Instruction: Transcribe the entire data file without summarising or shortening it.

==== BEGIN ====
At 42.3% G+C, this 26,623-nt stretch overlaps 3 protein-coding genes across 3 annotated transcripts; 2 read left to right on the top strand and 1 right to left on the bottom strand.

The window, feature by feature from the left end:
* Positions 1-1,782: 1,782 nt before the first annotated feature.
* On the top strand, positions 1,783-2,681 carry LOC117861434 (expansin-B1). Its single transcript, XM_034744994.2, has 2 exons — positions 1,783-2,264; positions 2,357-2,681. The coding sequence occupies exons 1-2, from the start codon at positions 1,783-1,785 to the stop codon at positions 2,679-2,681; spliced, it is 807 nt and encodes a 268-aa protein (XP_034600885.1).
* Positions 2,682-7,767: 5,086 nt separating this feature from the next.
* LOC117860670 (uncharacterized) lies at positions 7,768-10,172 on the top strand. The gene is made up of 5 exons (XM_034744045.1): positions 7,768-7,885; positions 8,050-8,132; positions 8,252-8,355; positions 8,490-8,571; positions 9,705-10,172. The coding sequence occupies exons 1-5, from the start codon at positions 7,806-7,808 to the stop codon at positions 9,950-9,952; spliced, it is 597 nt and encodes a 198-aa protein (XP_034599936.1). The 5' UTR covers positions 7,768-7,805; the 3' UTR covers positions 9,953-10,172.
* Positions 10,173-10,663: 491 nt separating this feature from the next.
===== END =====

At 42.3% G+C, this 26,623-nt stretch overlaps 3 protein-coding genes across 3 annotated transcripts; 2 read left to right on the top strand and 1 right to left on the bottom strand.

The window, feature by feature from the left end:
* Positions 1-1,782: 1,782 nt before the first annotated feature.
* On the top strand, positions 1,783-2,681 carry LOC117861434 (expansin-B1). Its single transcript, XM_034744994.2, has 2 exons — positions 1,783-2,264; positions 2,357-2,681. The coding sequence occupies exons 1-2, from the start codon at positions 1,783-1,785 to the stop codon at positions 2,679-2,681; spliced, it is 807 nt and encodes a 268-aa protein (XP_034600885.1).
* Positions 2,682-7,767: 5,086 nt separating this feature from the next.
* LOC117860670 (uncharacterized) lies at positions 7,768-10,172 on the top strand. The gene is made up of 5 exons (XM_034744045.1): positions 7,768-7,885; positions 8,050-8,132; positions 8,252-8,355; positions 8,490-8,571; positions 9,705-10,172. The coding sequence occupies exons 1-5, from the start codon at positions 7,806-7,808 to the stop codon at positions 9,950-9,952; spliced, it is 597 nt and encodes a 198-aa protein (XP_034599936.1). The 5' UTR covers positions 7,768-7,805; the 3' UTR covers positions 9,953-10,172.
* Positions 10,173-10,663: 491 nt separating this feature from the next.